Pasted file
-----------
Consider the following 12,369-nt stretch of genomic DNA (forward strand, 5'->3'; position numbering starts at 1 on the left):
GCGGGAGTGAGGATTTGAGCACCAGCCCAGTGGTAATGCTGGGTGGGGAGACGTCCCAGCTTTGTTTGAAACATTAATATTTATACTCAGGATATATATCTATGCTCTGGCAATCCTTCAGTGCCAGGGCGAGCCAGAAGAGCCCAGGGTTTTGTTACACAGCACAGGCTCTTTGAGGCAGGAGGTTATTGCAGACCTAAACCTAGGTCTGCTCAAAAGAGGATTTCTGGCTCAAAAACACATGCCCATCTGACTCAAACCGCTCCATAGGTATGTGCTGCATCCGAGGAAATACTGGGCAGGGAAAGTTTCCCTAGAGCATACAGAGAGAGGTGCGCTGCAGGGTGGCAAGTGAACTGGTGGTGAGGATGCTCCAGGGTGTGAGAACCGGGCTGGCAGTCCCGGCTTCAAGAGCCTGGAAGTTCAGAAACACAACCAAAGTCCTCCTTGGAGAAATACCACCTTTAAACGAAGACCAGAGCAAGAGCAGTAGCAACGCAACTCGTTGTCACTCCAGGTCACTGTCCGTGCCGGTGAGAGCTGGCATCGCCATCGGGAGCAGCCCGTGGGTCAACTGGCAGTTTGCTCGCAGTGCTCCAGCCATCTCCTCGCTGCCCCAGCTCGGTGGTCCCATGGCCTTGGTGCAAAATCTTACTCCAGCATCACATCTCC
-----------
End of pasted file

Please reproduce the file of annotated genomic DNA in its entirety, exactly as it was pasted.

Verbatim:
Consider the following 12,369-nt stretch of genomic DNA (forward strand, 5'->3'; position numbering starts at 1 on the left):
GCGGGAGTGAGGATTTGAGCACCAGCCCAGTGGTAATGCTGGGTGGGGAGACGTCCCAGCTTTGTTTGAAACATTAATATTTATACTCAGGATATATATCTATGCTCTGGCAATCCTTCAGTGCCAGGGCGAGCCAGAAGAGCCCAGGGTTTTGTTACACAGCACAGGCTCTTTGAGGCAGGAGGTTATTGCAGACCTAAACCTAGGTCTGCTCAAAAGAGGATTTCTGGCTCAAAAACACATGCCCATCTGACTCAAACCGCTCCATAGGTATGTGCTGCATCCGAGGAAATACTGGGCAGGGAAAGTTTCCCTAGAGCATACAGAGAGAGGTGCGCTGCAGGGTGGCAAGTGAACTGGTGGTGAGGATGCTCCAGGGTGTGAGAACCGGGCTGGCAGTCCCGGCTTCAAGAGCCTGGAAGTTCAGAAACACAACCAAAGTCCTCCTTGGAGAAATACCACCTTTAAACGAAGACCAGAGCAAGAGCAGTAGCAACGCAACTCGTTGTCACTCCAGGTCACTGTCCGTGCCGGTGAGAGCTGGCATCGCCATCGGGAGCAGCCCGTGGGTCAACTGGCAGTTTGCTCGCAGTGCTCCAGCCATCTCCTCGCTGCCCCAGCTCGGTGGTCCCATGGCCTTGGTGCAAAATCTTACTCCAGCATCACATCTCC